by Matt Porter
reviewed on PC
An Indian Adventure
I donít think itís unfair of me to say that Indian themes are rarely explored in games. Developer Pyrodactyl is looking to change that with Unrest, a story-driven, mostly text-based game set in a fantasy version of ancient India. Think of it as a gamified version of one of those choose your own adventure books you read as a kid.
I played a short portion of Unrest at the Rezzed festival earlier this year. It was an odd fit for the event because thereís no action in the game. All you do is select text options to further the story. In the hustle and bustle of a game event where youíre constantly looking to move on in order to see as much as possible, itís hard to show a game like this. As a result, I was intrigued at the event, but not blown away. Now, having had time to sit down and play the game from start to finish, itís easier to see what itís all about. It also gave me the benefit of seeing how my decisions would alter the game's story.
Not as dead as you think
In Unrest, you play as multiple characters in the same city, who forge their own stories but contribute to an overall narrative. In one scenario, a young girl is arranged to be married to a merchantís son. However, heís not exactly marriage material, and the girl soon discovers that the merchant may in fact be using her family to further his own goals. In one playthrough, I bit the bullet and got married to the merchant's son for the good of my family. In another, I tried to get out of the marriage any way I could, and ended up dying.
If the character youíre playing dies, itís not game over; theyíre simply dead and you move onto the next part of the story. Of course, this can have repercussions. Being dead, they wonít be able to take part in the rest of the story as a whole. It's a bit like Mass Effect in that the overall narrative doesn't deviate that much, despite the goings on in between.
The character I enjoyed playing the most was a priest, as whom I had to make moral decisions about who to hand out food and medicine to. At all times the high priest would look over my shoulder and judge my actions. Unfortunately, as interesting as the priest's story was, it seemed to have no real bearing on the story as a whole.
When youíre not talking to other characters or making choices, youíll be walking round the city of Bhimra and its outskirts. Itís a city in crisis, with famine, violent slums, and an incursion of lizard-like creatures called Naga. The majority of Bhimra's population are not happy about the presence of these lizard creatures, but the Naga do provide a much-needed source of food.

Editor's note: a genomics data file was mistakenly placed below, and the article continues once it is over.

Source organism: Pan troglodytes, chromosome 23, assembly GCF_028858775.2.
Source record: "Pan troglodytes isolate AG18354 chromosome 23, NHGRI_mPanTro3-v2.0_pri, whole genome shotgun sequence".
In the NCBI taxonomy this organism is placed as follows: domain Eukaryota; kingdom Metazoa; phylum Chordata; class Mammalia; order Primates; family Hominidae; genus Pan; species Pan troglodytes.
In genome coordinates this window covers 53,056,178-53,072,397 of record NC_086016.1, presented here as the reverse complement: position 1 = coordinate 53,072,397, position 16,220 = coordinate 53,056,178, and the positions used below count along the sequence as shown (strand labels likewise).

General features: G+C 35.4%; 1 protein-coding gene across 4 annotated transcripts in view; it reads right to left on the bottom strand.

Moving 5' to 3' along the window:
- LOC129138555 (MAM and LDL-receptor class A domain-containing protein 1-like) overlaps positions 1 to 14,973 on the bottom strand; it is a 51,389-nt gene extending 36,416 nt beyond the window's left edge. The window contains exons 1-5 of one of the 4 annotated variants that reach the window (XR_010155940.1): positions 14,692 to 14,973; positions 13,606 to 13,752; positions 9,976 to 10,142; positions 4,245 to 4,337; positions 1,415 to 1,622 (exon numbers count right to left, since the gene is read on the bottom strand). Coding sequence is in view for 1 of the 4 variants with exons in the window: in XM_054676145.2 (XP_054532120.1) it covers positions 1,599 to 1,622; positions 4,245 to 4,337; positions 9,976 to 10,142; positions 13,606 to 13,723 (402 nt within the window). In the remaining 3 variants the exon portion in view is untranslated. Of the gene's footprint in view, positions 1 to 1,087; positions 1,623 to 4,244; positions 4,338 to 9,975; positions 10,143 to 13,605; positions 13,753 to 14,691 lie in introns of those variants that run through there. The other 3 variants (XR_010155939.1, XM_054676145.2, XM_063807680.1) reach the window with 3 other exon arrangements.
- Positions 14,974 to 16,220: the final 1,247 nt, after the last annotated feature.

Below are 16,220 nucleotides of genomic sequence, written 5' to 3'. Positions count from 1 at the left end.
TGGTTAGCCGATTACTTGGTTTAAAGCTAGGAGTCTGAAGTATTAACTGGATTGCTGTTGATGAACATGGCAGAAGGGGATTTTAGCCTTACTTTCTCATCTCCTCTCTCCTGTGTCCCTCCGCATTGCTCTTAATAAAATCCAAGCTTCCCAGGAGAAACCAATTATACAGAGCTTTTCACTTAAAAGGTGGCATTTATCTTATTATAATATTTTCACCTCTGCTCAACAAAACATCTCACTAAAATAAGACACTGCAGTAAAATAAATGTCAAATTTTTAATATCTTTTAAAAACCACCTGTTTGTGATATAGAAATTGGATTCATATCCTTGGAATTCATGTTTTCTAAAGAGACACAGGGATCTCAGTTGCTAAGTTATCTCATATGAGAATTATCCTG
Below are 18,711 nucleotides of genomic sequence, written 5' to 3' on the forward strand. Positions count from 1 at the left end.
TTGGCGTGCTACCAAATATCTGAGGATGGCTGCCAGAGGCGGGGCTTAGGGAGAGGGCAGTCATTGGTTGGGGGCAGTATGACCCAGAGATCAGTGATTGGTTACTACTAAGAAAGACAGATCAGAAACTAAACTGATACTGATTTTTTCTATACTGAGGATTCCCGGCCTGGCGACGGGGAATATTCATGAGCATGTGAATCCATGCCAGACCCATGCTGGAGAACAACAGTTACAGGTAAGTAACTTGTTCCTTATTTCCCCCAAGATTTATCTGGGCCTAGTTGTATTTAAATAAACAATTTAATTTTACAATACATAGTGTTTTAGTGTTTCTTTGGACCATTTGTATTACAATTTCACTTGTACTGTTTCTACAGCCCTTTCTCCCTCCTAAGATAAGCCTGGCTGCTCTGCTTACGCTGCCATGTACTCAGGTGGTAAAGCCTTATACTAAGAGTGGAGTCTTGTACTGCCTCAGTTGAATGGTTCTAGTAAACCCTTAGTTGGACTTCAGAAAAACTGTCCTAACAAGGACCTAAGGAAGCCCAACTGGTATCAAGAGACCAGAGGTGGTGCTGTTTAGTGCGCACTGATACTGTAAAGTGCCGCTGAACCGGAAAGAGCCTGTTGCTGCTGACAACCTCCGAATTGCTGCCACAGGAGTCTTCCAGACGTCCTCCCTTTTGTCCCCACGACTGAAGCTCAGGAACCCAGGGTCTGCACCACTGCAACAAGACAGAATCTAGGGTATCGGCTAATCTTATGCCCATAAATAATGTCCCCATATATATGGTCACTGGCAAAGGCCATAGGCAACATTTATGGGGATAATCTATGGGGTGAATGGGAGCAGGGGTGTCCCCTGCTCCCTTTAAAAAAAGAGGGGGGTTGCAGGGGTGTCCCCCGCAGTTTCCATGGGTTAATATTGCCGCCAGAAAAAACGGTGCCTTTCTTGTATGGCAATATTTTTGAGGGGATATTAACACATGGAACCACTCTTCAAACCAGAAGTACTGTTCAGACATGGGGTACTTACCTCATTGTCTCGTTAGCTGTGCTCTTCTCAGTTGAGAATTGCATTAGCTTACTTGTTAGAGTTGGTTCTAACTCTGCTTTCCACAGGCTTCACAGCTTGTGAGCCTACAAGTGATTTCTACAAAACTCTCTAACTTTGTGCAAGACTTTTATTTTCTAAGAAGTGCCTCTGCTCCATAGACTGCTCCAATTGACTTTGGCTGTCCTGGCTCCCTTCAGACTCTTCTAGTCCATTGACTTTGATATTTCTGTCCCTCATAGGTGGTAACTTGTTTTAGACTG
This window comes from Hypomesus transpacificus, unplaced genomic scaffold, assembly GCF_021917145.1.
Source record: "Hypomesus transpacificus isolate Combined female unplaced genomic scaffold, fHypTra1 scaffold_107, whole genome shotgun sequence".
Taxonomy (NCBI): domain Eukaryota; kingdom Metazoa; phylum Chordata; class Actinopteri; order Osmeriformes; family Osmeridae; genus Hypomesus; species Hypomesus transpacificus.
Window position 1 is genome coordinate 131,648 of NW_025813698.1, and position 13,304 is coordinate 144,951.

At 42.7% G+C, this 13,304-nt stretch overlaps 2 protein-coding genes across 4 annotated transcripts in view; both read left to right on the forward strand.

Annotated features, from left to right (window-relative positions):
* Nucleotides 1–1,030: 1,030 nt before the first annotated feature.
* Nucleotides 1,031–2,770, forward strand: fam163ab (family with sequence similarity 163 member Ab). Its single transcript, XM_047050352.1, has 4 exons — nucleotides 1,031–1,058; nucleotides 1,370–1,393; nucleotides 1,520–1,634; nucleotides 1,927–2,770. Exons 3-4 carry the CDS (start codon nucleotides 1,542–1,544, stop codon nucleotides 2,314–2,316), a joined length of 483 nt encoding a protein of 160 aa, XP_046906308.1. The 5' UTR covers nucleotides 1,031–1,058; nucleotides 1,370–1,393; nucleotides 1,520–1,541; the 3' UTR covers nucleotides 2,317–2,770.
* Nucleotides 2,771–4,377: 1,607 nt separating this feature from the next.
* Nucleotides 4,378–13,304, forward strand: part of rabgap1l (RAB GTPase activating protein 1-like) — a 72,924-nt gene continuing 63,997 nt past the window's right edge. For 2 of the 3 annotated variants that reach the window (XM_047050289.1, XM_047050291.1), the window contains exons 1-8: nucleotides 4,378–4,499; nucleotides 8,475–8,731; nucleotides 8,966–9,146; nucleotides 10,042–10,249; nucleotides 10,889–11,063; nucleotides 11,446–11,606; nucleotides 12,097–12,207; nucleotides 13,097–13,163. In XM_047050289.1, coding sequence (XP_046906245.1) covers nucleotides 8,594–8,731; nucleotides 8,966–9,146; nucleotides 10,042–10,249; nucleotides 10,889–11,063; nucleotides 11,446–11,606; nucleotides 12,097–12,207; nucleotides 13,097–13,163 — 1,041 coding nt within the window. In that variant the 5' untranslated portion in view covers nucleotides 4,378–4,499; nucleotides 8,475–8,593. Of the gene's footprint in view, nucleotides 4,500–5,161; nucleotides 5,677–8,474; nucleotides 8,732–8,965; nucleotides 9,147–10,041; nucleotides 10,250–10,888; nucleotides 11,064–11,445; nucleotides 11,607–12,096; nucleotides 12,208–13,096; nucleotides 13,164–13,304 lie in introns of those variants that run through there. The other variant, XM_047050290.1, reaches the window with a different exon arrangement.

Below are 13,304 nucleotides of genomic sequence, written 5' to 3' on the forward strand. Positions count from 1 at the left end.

While the fantasy elements spice things up a bit, they seem rather unnecessary. The Naga provide nothing that a simple incursion of foreign humans would. It almost seems like they were added in to provide more black-and-white moral questions for the player to answer. Do we drive out the vile beasts, or let them stay and help the poor survive?
The story intrigues rather than excites, and never seems to gain or lose pace throughout. It shouldíve been more high-tempo towards the end, with the prospect of riots and political revolution. Instead, it just seems to be peter out, and ends very abruptly. It wouldíve been nice to see visual changes throughout the city as the story progressed, but for the most part I was just treading the same ground over and over again.
Another thing the game couldíve done without is the physical act of walking in between text encounters. While it allows the player to explore and see the sights of the city, the act of walking feels slow, and the map system isnít great for finding your way around. Instead of switching from walking to text, they could have been combined. The text boxes could have been made smaller, and the art could have been displayed in the background. The art style is nice, but it is let down by the poor animation. On the plus side, the authentic Indian music accompanies the visuals well. Again, you don't often hear this sort of music in games, so itís a nice touch.
A second playthrough? Maybe
Youíll probably get two or three hours out of Unrest on your first playthrough, depending on how quickly you can read. Early on I was expecting to want to jump straight back in after Iíd finished and see how much the story could change. However, as the game went on, the prospect of a second playthrough became less appealing. While Unrest explores locations and themes that arenít often touched upon in games, it merely intrigues rather than excites. That just isnít enough when there are better story-driven games out there.
Fairly branching storyline, contains themes rarely explored in games
Story never really gains momentum, walking around is tedious